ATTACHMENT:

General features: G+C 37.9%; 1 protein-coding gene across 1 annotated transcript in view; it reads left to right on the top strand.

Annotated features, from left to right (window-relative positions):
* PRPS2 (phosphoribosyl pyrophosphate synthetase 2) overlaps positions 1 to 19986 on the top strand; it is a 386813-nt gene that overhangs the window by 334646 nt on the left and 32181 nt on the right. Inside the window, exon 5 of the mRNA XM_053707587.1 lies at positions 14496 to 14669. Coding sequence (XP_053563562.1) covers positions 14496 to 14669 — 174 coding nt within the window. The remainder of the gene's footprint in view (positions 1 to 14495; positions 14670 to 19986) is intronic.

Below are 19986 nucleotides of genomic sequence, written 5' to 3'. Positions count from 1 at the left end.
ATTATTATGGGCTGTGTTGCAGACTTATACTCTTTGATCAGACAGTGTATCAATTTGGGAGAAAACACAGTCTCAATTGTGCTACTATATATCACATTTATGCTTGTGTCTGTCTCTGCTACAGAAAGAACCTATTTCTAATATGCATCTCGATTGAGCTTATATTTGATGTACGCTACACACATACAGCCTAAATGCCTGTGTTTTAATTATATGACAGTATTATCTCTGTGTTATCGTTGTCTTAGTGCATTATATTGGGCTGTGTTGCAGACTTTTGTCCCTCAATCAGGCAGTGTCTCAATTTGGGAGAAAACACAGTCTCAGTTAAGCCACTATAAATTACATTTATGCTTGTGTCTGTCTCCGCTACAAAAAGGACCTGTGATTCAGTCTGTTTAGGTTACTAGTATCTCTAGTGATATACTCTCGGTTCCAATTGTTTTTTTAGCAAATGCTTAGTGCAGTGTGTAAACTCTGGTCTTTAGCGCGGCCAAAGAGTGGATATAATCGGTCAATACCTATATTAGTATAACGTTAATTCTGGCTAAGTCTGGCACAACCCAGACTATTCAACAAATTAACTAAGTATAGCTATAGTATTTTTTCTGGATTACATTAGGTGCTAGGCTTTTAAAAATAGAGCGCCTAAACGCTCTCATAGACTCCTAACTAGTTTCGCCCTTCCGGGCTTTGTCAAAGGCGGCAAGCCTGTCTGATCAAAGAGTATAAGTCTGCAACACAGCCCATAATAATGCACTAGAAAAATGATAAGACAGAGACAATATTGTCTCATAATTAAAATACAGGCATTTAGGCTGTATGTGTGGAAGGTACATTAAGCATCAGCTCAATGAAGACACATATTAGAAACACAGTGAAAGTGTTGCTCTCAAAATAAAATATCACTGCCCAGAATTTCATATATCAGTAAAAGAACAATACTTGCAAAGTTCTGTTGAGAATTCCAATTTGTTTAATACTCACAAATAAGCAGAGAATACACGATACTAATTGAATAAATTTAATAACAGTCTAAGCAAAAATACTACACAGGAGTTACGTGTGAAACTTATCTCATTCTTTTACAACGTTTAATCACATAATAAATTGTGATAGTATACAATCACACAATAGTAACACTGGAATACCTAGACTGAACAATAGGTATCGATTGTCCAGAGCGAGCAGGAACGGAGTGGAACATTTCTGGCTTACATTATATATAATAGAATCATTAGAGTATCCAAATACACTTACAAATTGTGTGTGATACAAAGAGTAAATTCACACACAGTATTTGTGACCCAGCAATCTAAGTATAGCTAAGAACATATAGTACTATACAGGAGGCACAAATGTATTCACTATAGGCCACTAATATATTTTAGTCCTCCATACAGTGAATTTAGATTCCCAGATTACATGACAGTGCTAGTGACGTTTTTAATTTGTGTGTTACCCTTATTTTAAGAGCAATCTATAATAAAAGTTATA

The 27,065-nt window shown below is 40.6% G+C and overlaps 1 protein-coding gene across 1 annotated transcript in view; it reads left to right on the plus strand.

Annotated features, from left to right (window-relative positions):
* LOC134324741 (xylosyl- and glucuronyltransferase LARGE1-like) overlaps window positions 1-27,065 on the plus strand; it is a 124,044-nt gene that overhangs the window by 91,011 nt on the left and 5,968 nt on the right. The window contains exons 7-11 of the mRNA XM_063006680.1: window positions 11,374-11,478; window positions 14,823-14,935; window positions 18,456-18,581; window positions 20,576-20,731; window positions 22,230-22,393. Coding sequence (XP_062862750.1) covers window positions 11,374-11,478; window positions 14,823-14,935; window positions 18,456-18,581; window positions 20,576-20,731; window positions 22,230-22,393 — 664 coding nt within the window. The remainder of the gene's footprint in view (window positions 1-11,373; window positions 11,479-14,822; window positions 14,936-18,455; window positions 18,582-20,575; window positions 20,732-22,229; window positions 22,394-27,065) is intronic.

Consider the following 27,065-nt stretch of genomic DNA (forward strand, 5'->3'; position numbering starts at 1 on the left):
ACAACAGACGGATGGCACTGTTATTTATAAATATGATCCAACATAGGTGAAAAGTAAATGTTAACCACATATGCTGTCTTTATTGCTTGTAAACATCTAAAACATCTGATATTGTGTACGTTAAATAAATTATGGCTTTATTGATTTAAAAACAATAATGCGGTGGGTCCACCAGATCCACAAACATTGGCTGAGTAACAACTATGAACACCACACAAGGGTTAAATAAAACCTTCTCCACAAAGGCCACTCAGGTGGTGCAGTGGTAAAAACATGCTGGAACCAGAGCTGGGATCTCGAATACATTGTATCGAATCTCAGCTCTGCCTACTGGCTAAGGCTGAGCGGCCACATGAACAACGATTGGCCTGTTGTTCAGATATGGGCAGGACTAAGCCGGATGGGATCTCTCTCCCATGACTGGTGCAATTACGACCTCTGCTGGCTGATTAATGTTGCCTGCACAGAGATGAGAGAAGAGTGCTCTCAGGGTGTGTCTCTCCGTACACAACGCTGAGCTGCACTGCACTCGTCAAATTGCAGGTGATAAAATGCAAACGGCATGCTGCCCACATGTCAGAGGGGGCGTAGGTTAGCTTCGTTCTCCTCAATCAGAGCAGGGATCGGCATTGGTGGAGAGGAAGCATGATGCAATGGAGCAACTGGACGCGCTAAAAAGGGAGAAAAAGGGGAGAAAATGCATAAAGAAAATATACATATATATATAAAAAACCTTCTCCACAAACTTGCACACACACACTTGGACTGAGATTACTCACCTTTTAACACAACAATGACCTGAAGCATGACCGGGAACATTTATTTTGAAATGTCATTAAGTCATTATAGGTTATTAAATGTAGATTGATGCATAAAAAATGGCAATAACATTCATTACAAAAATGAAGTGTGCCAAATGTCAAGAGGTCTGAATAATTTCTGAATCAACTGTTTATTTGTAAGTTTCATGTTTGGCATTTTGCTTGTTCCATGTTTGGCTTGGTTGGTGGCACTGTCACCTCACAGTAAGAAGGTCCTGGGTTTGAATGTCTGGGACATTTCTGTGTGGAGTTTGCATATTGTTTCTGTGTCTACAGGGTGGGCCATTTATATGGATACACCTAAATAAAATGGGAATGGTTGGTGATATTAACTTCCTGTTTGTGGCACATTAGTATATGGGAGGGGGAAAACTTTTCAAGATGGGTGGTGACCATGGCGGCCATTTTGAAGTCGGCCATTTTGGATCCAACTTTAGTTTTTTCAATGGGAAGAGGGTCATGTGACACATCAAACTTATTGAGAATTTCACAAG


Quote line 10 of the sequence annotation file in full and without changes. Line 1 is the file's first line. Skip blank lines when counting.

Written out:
ACAACAGACGGATGGCACTGTTATTTATAAATATGATCCAACATAGGTGAAAAGTAAATGTTAACCACATATGCTGTCTTTATTGCTTGTAAACATCTAAAACATCTGATATTGTGTACGTTAAATAAATTATGGCTTTATTGATTTAAAAACAATAATGCGGTGGGTCCACCAGATCCACAAACATTGGCTGAGTAACAACTATGAACACCACACAAGGGTTAAATAAAACCTTCTCCACAAAGGCCACTCAGGTGGTGCAGTGGTAAAAACATGCTGGAACCAGAGCTGGGATCTCGAATACATTGTATCGAATCTCAGCTCTGCCTACTGGCTAAGGCTGAGCGGCCACATGAACAACGATTGGCCTGTTGTTCAGATATGGGCAGGACTAAGCCGGATGGGATCTCTCTCCCATGACTGGTGCAATTACGACCTCTGCTGGCTGATTAATGTTGCCTGCACAGAGATGAGAGAAGAGTGCTCTCAGGGTGTGTCTCTCCGTACACAACGCTGAGCTGCACTGCACTCGTCAAATTGCAGGTGATAAAATGCAAACGGCATGCTGCCCACATGTCAGAGGGGGCGTAGGTTAGCTTCGTTCTCCTCAATCAGAGCAGGGATCGGCATTGGTGGAGAGGAAGCATGATGCAATGGAGCAACTGGACGCGCTAAAAAGGGAGAAAAAGGGGAGAAAATGCATAAAGAAAATATACATATATATATAAAAAACCTTCTCCACAAACTTGCACACACACACTTGGACTGAGATTACTCACCTTTTAACACAACAATGACCTGAAGCATGACCGGGAACATTTATTTTGAAATGTCATTAAGTCATTATAGGTTATTAAATGTAGATTGATGCATAAAAAATGGCAATAACATTCATTACAAAAATGAAGTGTGCCAAATGTCAAGAGGTCTGAATAATTTCTGAATCAACTGTTTATTTGTAAGTTTCATGTTTGGCATTTTGCTTGTTCCATGTTTGGCTTGGTTGGTGGCACTGTCACCTCACAGTAAGAAGGTCCTGGGTTTGAATGTCTGGGACATTTCTGTGTGGAGTTTGCATATTGTTTCTGTGTCTACAGGGTGGGCCATTTATATGGATACACCTAAATAAAATGGGAATGGTTGGTGATATTAACTTCCTGTTTGTGGCACATTAGTATATGGGAGGGGGAAAACTTTTCAAGATGGGTGGTGACCATGGCGGCCATTTTGAAGTCGGCCATTTTGGATCCAACTTTAGTTTTTTCAATGGGAAGAGGGTCATGTGACACATCAAACTTATTGAGAATTTCACAAG